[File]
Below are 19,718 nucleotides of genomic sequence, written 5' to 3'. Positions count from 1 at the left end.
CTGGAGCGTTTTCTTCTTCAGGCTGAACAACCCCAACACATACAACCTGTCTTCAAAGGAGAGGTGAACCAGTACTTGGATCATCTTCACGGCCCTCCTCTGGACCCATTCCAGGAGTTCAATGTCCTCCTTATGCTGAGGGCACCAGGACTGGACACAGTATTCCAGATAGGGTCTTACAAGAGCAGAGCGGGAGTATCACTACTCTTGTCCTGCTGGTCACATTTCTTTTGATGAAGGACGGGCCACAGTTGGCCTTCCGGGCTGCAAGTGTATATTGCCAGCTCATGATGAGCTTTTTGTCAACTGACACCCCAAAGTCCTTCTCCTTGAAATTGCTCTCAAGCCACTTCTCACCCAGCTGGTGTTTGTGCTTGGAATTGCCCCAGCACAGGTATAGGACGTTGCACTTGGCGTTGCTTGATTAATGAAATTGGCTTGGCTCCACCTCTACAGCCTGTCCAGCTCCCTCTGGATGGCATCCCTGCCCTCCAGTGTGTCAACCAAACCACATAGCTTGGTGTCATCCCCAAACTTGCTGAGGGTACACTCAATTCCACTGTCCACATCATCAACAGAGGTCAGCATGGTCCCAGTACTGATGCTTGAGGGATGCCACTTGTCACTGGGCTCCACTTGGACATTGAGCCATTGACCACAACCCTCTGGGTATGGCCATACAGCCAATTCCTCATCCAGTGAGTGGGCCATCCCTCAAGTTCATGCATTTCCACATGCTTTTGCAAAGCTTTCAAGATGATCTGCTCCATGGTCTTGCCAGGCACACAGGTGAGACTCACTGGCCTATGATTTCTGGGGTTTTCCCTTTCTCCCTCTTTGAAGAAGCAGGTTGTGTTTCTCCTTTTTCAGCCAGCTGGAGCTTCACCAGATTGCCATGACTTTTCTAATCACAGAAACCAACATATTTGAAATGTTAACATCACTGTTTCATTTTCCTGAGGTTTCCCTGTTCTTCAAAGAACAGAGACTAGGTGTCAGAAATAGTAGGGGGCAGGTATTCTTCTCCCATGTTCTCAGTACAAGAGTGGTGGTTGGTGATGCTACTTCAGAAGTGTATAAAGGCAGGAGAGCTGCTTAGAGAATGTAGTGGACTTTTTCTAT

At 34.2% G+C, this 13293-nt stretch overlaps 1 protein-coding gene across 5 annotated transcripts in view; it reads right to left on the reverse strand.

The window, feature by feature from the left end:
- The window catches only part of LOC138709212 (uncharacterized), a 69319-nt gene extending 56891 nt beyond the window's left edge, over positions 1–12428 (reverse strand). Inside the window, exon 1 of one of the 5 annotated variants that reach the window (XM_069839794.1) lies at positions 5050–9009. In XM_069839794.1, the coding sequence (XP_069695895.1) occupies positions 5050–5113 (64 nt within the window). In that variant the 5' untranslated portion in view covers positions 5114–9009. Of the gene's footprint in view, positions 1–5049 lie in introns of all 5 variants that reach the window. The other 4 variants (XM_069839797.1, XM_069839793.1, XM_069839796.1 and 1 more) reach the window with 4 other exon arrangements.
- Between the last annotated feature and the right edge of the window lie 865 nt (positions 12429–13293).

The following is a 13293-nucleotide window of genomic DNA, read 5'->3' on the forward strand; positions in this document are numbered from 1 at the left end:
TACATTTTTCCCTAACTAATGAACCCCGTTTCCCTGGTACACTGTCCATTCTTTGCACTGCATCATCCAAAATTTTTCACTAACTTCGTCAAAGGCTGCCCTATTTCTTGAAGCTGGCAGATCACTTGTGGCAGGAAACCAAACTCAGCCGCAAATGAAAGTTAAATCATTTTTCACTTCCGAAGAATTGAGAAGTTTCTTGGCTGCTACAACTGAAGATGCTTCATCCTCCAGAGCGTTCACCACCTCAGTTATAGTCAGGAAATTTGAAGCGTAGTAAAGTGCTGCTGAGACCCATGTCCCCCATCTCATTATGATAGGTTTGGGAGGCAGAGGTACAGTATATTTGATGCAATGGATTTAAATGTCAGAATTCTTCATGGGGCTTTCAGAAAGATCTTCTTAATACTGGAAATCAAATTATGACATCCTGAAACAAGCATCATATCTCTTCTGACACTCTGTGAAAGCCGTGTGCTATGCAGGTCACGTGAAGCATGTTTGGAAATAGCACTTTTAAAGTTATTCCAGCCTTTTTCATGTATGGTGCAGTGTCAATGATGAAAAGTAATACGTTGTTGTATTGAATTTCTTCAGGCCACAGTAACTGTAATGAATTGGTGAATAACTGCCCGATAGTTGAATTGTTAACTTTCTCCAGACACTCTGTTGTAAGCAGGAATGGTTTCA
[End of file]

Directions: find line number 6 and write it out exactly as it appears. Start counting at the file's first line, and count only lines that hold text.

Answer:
- Between the last annotated feature and the right edge of the window lie 865 nt (positions 12429–13293).